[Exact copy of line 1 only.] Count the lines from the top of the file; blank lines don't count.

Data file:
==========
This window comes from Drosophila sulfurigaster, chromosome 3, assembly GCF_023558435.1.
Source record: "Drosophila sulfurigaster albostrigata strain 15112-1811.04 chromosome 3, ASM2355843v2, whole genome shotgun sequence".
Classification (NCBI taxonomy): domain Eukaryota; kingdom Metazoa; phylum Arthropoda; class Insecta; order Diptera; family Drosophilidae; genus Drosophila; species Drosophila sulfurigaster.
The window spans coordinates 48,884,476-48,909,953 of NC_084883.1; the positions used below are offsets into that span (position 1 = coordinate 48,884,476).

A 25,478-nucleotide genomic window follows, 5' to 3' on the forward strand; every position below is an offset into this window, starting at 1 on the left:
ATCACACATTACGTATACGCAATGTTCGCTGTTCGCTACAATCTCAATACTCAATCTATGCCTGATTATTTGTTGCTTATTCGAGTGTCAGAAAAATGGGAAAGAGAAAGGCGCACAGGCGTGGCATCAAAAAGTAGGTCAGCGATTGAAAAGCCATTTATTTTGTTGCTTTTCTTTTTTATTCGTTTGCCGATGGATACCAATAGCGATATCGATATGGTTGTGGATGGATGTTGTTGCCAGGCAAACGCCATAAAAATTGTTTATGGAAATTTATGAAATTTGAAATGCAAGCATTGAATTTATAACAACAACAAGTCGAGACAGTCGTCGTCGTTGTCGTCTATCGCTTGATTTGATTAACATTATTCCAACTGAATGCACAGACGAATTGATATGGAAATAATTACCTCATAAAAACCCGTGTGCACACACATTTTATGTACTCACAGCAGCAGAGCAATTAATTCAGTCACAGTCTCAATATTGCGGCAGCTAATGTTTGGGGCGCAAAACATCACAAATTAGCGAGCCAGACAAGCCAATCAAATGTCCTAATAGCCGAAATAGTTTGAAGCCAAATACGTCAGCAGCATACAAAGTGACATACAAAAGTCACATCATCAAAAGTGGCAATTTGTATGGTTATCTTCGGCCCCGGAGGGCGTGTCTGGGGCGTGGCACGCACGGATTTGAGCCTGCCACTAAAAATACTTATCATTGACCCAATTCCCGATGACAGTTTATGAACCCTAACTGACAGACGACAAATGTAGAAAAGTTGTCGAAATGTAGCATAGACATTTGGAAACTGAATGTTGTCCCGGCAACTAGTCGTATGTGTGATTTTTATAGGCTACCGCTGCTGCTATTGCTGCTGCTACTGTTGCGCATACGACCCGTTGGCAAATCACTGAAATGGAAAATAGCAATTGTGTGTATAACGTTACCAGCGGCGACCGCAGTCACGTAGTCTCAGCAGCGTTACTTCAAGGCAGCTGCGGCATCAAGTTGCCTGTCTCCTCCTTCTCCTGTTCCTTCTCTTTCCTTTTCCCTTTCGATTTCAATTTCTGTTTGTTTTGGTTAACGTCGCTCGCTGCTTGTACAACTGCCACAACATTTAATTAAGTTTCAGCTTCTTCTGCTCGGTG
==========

This window comes from Drosophila sulfurigaster, chromosome 3, assembly GCF_023558435.1.